Tuesday, January 3, 2012

Introducing Our Chore Chart...

Check "make a chore chart" off of my list of things to do...

I don't know about you other parents, but I have grown weary of hearing myself remind my children to do their chores. And then I look like the "parent who exasperates her children" because it appears as though I'm nagging when, in reality, they are just not doing what they're supposed to be doing without being told to do it.

I'm currently reading, Life Skills for Kids: Equipping Your Child for the Real World (affiliate link), and in this book the author talks a little about chore charts. By using a chore chart, the responsibility of remembering to complete their chores is totally shifted to the child. It's a way to keep them accountable. And, hopefully, a way to eliminate parental "nagging."

In the book, she had suggested a similar style of chore chart as I made. I knew that I wanted a pocket system. I believe that she had suggested a quick and easy way of constructing one using envelopes - one row for "to do" and one row below for "done."

But I wanted something a little more durable (and attractive) so I decided to make a fabric rendition of her chart.

I simply cut squares of fabric, stitched hems so they wouldn't fray and then stitched the squares pocket-style (leaving the top unstitched and open) to a placemat I had. If you know how to make basic straight line stitches on a sewing machine, this little project will be extremely simple for you. And if you rather not mess with that, use a heavy duty cardstock or posterboard and buy envelopes to glue on. You could even get fancy and make pockets out of scrapbook paper and mount them to a pretty piece of 12 x 12 scrapbook cardstock.

The top row of pockets are the "to do" pockets. The bottom row are the "done" pockets. The letter between the two rows are the first initial of each child's name (I used adhesive backed foam letters to keep it easy.) The lone pocket way on the left holds random chores and chores that are not necessarily done every day.

Chores are written on popsicle sticks. Or you could write them on paper and laminate, but Brad and I agreed that it would be much easier to make new ones if we just had to mark a popsicle stick rather than borrow the laminator from my friend.

Each child has sticks that are specific to them. For instance, Ian has feed the rabbits, dry dinner dishes, practice piano, etc. Sergei has unload dishwasher, wash dinner dishes, burn garbage. Lily has feed Molly, set table, clear table.

The sticks in the far left pocket include tasks such as dust, clean bathroom, vacuum carpets, sweep kitchen floor, laundry, etc. Those are assigned on an "as needed" basis to whatever child I decide will need to complete the task.

Then I mounted the chore chart to the refrigerator using heavy-duty magnet clips. I wanted the chart in a clearly visible and accessible area, and since the kitchen is the main "work area" of our home, the fridge was the chosen spot.

So, I am expecting that I will have to remind the kids to check the chart for a while until it becomes a habit. The "experts" say it takes about six weeks to make something a habit, but at least I'm not constantly reminding them of individual chores fifty times each day.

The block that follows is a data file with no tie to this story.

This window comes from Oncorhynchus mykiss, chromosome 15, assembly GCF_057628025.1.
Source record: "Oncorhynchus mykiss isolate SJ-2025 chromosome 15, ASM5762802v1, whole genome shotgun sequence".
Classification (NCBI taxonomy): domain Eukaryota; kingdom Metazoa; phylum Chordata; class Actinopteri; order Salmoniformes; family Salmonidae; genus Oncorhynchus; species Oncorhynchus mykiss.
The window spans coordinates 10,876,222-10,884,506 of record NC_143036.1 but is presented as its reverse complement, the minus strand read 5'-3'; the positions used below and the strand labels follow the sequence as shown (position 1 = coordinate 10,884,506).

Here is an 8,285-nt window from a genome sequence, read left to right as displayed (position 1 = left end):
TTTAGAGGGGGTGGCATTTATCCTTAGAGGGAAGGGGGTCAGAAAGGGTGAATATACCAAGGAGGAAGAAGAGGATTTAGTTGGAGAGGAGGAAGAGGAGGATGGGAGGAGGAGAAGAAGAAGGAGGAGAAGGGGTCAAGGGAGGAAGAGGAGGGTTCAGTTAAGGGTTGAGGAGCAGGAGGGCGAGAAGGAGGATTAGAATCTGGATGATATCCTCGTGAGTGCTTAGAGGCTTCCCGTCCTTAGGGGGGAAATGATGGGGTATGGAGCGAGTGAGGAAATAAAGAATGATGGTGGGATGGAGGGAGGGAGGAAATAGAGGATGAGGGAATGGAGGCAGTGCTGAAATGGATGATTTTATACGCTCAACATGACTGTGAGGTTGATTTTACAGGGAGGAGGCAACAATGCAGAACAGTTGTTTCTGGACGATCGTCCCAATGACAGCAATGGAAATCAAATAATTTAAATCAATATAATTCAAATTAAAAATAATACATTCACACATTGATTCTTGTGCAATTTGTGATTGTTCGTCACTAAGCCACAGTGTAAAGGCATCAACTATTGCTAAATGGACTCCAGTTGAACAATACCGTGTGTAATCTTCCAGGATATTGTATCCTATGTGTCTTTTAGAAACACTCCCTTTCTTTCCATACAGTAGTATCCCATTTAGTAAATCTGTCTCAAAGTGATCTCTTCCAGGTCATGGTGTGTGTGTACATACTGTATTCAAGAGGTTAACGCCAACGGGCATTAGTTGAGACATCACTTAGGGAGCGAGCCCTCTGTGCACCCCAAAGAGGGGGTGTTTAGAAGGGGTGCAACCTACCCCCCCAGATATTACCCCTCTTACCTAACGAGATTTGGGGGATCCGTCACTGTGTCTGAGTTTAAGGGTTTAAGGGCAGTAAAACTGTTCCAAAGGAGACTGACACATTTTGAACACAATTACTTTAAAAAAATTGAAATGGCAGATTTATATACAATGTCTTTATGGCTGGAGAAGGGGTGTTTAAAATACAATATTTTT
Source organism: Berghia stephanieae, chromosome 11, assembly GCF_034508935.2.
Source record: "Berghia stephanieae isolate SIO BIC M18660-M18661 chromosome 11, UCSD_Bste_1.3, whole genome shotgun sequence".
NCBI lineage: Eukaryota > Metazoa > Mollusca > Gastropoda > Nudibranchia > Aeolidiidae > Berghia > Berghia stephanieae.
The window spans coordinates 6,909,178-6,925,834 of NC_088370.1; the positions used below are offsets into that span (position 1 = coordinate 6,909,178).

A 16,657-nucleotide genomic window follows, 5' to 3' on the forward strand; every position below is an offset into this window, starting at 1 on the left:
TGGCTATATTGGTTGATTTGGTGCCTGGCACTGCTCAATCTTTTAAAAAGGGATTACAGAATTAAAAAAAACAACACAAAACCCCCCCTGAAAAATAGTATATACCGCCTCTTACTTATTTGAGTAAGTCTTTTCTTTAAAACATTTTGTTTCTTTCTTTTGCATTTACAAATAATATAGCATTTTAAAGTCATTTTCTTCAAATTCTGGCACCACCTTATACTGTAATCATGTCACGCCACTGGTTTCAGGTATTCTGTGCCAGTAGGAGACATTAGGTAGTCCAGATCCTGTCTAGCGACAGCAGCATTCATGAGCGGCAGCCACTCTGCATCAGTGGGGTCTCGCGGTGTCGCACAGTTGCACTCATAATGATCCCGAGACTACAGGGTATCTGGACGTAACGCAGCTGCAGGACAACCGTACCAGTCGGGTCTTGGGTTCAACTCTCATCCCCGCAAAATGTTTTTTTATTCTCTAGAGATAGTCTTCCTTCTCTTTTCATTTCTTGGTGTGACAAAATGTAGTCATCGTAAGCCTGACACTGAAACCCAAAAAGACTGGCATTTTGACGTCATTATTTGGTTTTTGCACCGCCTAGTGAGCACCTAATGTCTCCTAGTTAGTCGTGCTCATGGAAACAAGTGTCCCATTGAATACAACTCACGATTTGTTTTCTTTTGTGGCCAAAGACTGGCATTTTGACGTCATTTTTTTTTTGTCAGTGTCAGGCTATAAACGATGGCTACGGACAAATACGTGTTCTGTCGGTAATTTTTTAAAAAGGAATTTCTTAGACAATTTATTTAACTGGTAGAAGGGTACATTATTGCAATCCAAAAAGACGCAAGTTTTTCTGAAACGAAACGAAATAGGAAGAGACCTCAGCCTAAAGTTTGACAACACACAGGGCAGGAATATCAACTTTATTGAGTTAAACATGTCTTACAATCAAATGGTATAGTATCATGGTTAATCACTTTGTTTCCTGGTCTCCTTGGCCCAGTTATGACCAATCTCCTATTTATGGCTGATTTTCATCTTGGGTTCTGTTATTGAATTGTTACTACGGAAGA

Have a blessed day!



Anonymous said...

I have tried so many chore charts but I LOVE this one! I can tell at a glance if their chores have been completed and as a follow up I can tell right off if one is being honest (which occassionally is an issue with our younger son). Thanks for this wonderful idea! I am going to get started right away! New things in the New Year!

Wendi said...

I love this chart. We have gotten away from a chore chart and it shows! I might have to borrow this idea.

Unknown said...

I love this Amber. Do you give an allowance or anything if the chores get done? or is this just part of being in a family and they get rewarded in other ways? Thanks for always having great ideas!

Elisabeth@Lizzy's Nest said...

What a neat way to keep up with the chores. We use index cards in metal boxes on the fridge, but I like to switch things up once in a while. This is such a wonderful idea. Thanks for sharing it.

Sherry Sutherby http://russ-stickacres.blogspot.com/ said...

No little ones at our place, but LOVE this! And your Blog is awesome!
(I posted this link on my Facebook page.) Can't wait to have some time to dig deeper into your posts. I love seeing the networking of all the Blogs out there, yours included. Blessings.

Christy said...

We have been using a master chore chart that I created on Word, but there's no accountability unless I go and check to see if every chore was done. I've been looking at other move-able versions, using popsicle sticks and laminated cards, and now I can add yours to my list of choices.

Thanks for sharing it!

Tasha said...

Oh my gosh this is brilliant! One of the things on my to-do list for today is to revise our chore system. I'm so doing this!

Anonymous said...

What a great idea! I may have to give this a try.

Penny said...

What chores do you have your younger kids doing? I am still trying to figure out what my 2 can handle and not handle.

Heidi said...

Very cute and so functional! I made a menu board that reminds me of this and I really like it. http://dearlylovedmist.blogspot.com/2012/02/menu-planning.html
I'm now looking to find a good chore chart for my 3 older children. Thanks for this idea! :)